Wednesday, March 18, 2009

Popper's Method Applied to the Humanities

Karl Popper's scientific method - that of conjecture and refutation - is applied to scientific inquiry. I have not read much of Popper, but I am very interested in whether he thinks his method could/should be applied to inquiry in the humanities. I will give an example:

I am writing a paper intending to refute Sterling McMurrin's statement in Theological Foundations of the Mormon Religion that "Mormon theology is a modern Pelagianism"; he, of course, gives his reasons. My thesis is that Mormon theology is not a modern Pelagianism, and I give my reasons. This, I think, is a useful and productive interaction because the theses are given straightforwardly and unambiguously so as to expose them most easily to refutation.

Now let me give an example of an not-so-useful response to my argument: Mormon theology is like a modern Pelagianism. This is not useful precisely because Mormon theology is like a lot of things and there are so many ways that it is like other things that the questions about the real issue (whether Mormon theology is a modern Pelagianism or not) are lost in an attempt to argue for the sake of argument - in the words of Popper, these kinds of useless statements (at least insofar as they are intended to be responses to the first questions) say very little because they are not "bold" nor "falsifiable." I think that arguing for the sake of arguing impedes progress and wastes time. This kind of effort in science, Popper argues, leads to stagnation. I think that enaging in this kind of "ad hoc rescue" in the humanities has the same kind of stand still (at least insofar as real progress is concerned in light of the original problem.)

I understand that in the humanities we have slightly different objectives than the sciences, but even so, I am wondering more and more whether Popper's method should be applied more often; I think it would help us to say more in our sayings.

Sunday, February 1, 2009

Scientific Inquiry Works

Pierre Duhem, the French physicist, wrote of the two parts involved in scientific experiments - that is, of the observation of phenomena and the interpretation of the observations - that what a scientist "transmits" to us is "not a recital of of observed facts" but rather "abstract symbols which accepted theories permitted him to substitute for the concrete evidence he had gathered."

What is interesting by this statement is that with each attempt at scientific inquiry the observation is actually accompanied with an already-in-place intepretation of the observation, which is based upon the system of science to which the scientist subscribes - that is, a physicist doing experiments within physics will intepret the data in accordance with the system upon which he stands.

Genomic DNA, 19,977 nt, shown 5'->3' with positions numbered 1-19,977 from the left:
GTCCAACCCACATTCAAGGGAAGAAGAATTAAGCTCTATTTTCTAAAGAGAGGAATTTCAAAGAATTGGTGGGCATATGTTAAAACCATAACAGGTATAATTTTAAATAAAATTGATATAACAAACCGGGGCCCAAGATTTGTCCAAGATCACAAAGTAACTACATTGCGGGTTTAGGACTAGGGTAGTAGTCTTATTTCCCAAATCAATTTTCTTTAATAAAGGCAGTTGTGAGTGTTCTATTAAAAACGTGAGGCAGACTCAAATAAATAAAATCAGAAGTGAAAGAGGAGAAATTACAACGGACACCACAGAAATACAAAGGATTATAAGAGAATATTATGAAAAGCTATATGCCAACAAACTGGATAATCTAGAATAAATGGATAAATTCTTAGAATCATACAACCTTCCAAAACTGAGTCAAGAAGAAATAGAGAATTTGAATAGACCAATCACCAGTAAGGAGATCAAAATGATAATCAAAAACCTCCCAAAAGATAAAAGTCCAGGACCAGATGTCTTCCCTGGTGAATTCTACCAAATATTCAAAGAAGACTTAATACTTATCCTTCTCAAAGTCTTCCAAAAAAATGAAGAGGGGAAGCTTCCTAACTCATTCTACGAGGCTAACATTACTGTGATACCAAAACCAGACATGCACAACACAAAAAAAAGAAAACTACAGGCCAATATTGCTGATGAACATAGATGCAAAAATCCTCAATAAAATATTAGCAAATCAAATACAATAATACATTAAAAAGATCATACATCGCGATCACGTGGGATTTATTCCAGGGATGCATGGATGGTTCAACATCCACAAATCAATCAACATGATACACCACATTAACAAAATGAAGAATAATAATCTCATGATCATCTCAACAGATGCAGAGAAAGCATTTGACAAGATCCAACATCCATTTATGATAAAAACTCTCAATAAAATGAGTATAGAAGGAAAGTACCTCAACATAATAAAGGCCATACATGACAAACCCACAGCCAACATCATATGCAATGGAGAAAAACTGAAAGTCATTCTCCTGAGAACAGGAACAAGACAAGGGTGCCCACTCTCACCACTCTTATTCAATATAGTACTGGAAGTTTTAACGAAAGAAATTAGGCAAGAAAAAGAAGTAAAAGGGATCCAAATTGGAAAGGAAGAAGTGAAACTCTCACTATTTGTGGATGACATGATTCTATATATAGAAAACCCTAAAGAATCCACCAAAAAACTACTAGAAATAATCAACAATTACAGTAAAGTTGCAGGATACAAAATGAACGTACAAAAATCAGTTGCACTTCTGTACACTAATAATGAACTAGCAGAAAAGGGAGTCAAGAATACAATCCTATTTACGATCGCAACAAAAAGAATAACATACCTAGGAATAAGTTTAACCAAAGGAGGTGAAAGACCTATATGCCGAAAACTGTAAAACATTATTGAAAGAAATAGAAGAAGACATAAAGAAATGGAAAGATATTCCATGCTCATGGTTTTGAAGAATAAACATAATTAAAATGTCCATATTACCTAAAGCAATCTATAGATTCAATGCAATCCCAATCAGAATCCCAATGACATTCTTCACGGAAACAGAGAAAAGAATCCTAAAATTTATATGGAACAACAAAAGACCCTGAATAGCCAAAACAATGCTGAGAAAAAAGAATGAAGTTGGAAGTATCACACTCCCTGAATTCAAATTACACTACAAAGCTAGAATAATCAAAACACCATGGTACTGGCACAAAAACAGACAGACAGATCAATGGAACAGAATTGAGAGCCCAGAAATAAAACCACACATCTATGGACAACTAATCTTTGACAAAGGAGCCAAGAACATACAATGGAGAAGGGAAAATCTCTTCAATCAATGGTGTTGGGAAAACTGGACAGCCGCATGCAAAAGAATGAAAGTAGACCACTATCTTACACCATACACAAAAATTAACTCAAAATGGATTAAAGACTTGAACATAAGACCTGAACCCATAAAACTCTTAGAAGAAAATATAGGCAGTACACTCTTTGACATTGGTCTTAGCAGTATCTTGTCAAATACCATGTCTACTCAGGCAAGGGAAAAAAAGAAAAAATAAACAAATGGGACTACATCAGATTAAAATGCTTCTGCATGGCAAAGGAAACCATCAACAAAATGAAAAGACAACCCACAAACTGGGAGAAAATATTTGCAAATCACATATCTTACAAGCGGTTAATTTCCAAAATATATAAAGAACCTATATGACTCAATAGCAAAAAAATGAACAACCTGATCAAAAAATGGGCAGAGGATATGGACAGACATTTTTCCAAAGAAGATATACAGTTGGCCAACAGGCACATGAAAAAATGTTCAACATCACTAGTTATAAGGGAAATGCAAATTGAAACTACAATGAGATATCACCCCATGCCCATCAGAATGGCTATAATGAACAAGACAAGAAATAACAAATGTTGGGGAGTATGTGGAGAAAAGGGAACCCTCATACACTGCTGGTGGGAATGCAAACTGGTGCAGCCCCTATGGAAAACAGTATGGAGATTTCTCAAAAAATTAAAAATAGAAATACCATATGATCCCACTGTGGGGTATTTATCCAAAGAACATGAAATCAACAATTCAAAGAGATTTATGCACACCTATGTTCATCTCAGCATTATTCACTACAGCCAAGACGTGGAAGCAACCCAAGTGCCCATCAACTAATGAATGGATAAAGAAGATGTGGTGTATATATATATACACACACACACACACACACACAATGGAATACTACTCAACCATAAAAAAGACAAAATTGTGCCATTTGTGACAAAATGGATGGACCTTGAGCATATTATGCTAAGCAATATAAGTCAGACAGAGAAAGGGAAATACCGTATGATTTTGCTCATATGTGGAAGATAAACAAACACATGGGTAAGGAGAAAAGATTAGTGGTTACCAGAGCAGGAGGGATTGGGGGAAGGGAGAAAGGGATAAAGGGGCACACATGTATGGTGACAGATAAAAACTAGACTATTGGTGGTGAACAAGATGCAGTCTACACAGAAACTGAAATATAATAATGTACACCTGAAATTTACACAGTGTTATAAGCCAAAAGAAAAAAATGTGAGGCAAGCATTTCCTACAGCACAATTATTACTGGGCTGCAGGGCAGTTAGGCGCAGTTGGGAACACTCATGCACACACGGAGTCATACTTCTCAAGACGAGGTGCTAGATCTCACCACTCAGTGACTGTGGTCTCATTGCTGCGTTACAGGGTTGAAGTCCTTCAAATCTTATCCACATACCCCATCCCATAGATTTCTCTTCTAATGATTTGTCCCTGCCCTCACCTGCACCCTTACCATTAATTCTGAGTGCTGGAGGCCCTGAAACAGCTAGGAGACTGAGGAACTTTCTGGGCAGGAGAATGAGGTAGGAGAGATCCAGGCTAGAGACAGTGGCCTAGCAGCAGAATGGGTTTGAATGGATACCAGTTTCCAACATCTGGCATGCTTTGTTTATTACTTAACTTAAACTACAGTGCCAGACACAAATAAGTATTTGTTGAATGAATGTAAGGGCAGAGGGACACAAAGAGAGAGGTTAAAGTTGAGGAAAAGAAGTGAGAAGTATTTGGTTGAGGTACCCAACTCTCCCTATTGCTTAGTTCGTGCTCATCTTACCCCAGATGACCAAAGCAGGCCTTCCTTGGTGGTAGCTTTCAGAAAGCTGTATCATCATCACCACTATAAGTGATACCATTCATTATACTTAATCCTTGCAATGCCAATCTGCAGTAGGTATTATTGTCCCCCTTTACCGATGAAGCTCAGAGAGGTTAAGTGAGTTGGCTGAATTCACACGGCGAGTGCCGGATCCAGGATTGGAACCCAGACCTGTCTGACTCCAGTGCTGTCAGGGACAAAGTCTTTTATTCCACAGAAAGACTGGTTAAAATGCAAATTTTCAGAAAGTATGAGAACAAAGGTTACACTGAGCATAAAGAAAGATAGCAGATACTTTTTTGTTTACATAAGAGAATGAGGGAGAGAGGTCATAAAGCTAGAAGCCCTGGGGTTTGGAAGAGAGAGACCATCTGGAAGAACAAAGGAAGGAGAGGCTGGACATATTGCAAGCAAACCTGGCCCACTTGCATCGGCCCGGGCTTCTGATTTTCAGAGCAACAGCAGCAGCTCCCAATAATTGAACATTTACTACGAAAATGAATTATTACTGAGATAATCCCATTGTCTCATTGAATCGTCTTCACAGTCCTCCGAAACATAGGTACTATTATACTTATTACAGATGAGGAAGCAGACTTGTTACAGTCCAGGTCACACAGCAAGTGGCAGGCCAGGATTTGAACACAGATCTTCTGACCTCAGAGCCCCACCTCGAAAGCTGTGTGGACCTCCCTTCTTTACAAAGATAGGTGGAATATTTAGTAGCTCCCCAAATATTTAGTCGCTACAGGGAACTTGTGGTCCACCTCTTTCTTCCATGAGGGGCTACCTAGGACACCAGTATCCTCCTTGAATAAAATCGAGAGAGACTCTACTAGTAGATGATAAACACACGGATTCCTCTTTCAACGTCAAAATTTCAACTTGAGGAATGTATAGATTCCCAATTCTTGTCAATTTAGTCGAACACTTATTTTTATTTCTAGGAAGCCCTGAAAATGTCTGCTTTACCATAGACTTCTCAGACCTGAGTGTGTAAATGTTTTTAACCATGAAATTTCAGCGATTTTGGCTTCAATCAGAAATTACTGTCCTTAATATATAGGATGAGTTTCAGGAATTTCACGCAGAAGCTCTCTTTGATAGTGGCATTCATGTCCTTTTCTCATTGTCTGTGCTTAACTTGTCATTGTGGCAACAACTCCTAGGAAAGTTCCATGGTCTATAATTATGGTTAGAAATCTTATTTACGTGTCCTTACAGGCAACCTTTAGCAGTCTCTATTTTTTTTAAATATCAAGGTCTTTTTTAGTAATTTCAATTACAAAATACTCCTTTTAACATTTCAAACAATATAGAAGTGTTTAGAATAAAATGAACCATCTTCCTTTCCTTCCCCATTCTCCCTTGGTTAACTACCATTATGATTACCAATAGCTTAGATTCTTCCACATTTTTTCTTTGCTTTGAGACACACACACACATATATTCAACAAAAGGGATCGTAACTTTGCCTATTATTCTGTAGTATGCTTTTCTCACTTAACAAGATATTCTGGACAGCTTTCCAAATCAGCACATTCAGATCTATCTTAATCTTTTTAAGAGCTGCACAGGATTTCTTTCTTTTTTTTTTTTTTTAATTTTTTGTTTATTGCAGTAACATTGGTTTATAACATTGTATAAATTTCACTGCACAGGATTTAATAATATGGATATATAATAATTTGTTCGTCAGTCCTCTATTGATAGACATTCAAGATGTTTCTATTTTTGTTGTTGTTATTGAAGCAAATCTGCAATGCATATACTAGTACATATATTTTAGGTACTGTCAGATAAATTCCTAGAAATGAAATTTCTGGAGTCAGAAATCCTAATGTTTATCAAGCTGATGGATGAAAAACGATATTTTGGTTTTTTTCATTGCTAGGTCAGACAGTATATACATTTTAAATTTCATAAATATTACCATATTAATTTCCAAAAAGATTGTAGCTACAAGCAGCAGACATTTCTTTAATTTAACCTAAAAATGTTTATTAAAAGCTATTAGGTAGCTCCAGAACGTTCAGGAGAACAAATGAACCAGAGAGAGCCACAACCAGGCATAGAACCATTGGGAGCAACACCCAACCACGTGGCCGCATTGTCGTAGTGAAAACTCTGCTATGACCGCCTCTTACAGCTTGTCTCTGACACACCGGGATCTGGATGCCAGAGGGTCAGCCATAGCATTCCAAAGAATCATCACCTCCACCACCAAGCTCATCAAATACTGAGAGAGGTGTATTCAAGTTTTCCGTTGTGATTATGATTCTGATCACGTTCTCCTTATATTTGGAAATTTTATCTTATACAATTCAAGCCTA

Furthermore - and this is Duhem's striking statement - according to the logic of theory testing, if a new theory test fails, the whole system or any part of it is subject to being erroneous.

Typically, the work of scientific inquiry seems to be one of exactitude. Duhem argues, however, that the "demonstrative value of experimental method is far from being so rigorous or exact." He goes on to say that the scientist can "never subject an isolated hypothesis to experimental test, but only a whole group of hypotheses."

In other words, scientific inquiry is inherently bound up in itself.

Why, then, do we seem to advanced so far in different sciences? What of huge successes and redefinitions of the world around us?

Duhem's answer to his problem is that scientists must rely on convention, that is, they rely on their own "good sense" in the determination of which theories to include and which to throw out.
So, we have huge successes and great advancements because we agree to have them? The answer seems counter-intuitive.

My thought on the matter is this: With regard to scientific experiments and inquiry, in study and observation, scientists have hunches about where to go and what to do next. They press further than the logic allows - literally. They do so with trust that advancements have indeed been in accordance with correct scientific principles. How did these principles come to be?

I think these hunches are inspired by God. The "good sense" is the light of Christ found in every person - believer or non-believer. The rain falls on the just and on the unjust.

So, God is the author of progress and He is liberal in His mercies - and, indeed, the progress has sped up in this dispensation, ever since the veil was pulled back and He and His Son appeared to the boy Joseph Smith in 1820.